Staying Connected with Loved Ones During the Holidays

2020 has certainly been a year for the history books! We have all felt the effects of the pandemic along with many other challenges faced this year. One segment of the population who has certainly felt the effects is our older adults. The holidays can bring about some additional challenges for them.

1 in 5 older adults has reported feeling socially isolated or lonely throughout their older adulthood. One study has reported that the number has doubled since the start of the COVID-19. The holidays can exasperate feelings of loneliness and isolation as many older adults cannot celebrate with their families or friends due to physical limitations or their financial situation. The holidays are also a time to reminisce on family traditions, loved ones who are no longer with us, and activities once enjoyed. 

What do I do if my loved one is feeling lonely?

If I had to name a theme for 2020 and the COVID-19 pandemic it would be technology! While technology has been a great tool for many of us during this time, it can be a source of frustration and confusion for some of our older adults. The next time you reach out to your loved ones, ask them how they would prefer to chat. Do they prefer video calls, telephone calls, or just a quick text message?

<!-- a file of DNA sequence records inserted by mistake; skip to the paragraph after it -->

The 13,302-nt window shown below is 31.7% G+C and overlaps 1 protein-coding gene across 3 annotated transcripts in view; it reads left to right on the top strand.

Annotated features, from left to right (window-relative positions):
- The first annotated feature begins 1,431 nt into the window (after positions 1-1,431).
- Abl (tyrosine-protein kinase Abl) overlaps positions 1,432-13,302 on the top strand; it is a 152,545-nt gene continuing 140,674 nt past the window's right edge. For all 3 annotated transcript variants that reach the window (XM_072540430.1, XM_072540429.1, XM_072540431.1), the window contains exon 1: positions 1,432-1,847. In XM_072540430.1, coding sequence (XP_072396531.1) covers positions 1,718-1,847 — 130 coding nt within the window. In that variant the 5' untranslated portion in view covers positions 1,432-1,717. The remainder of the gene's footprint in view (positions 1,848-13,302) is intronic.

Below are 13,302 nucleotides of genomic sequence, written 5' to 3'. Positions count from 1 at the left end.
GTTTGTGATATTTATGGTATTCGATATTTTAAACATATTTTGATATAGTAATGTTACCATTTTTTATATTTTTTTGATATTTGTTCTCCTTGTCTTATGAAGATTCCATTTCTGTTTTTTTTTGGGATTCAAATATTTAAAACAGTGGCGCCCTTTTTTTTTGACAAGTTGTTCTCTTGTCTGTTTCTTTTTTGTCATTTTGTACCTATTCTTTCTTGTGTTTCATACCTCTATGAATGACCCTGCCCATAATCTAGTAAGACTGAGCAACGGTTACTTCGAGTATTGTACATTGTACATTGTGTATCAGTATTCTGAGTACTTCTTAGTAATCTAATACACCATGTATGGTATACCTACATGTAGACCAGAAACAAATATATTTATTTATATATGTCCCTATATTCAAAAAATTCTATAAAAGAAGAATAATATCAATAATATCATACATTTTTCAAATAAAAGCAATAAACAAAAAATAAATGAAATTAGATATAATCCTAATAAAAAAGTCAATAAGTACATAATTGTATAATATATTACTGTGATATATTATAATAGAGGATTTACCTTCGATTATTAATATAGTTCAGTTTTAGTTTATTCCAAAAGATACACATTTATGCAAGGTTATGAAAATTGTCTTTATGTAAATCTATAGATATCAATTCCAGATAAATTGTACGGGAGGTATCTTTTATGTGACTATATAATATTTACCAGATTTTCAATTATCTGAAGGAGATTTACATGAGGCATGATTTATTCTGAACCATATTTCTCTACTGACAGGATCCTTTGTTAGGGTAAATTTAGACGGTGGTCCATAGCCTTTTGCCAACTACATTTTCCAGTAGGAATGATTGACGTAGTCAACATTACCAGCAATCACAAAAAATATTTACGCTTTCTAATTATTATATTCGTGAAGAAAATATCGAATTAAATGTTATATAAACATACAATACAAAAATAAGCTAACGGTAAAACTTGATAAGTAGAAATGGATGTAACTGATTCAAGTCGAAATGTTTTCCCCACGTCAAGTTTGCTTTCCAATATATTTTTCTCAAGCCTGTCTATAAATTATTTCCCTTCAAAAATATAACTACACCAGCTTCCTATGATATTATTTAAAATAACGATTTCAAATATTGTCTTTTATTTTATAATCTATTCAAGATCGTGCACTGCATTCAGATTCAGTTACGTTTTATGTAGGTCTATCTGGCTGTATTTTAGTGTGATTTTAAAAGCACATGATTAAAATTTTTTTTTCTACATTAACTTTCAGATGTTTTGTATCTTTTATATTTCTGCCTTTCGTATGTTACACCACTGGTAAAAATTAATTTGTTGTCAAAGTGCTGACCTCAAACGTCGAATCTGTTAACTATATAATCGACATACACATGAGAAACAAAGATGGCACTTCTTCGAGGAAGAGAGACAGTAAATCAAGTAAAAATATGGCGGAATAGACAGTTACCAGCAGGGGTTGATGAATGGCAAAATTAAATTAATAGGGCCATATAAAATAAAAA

If your loved one is more chatty than usual or makes comments like “I just enjoy talking with people,” they may be a great candidate for a telephone reassurance program. Telephone reassurance programs are brief, friendly phone calls made by volunteers. I like to think of it as a “Phone Pal” program. Henrico County’s EngAGE initiative has EngAGEing Conversations: Telephone Reassurance Program which has connected older adults with volunteers either on a one-on-one basis or by contacting individuals up to 3 days a week by a rotating group of volunteers. However, if your loved one does not live in the county searching “Telephone Reassurance Programs” can be a great place to start!

Noticing Things Around the Dinner Table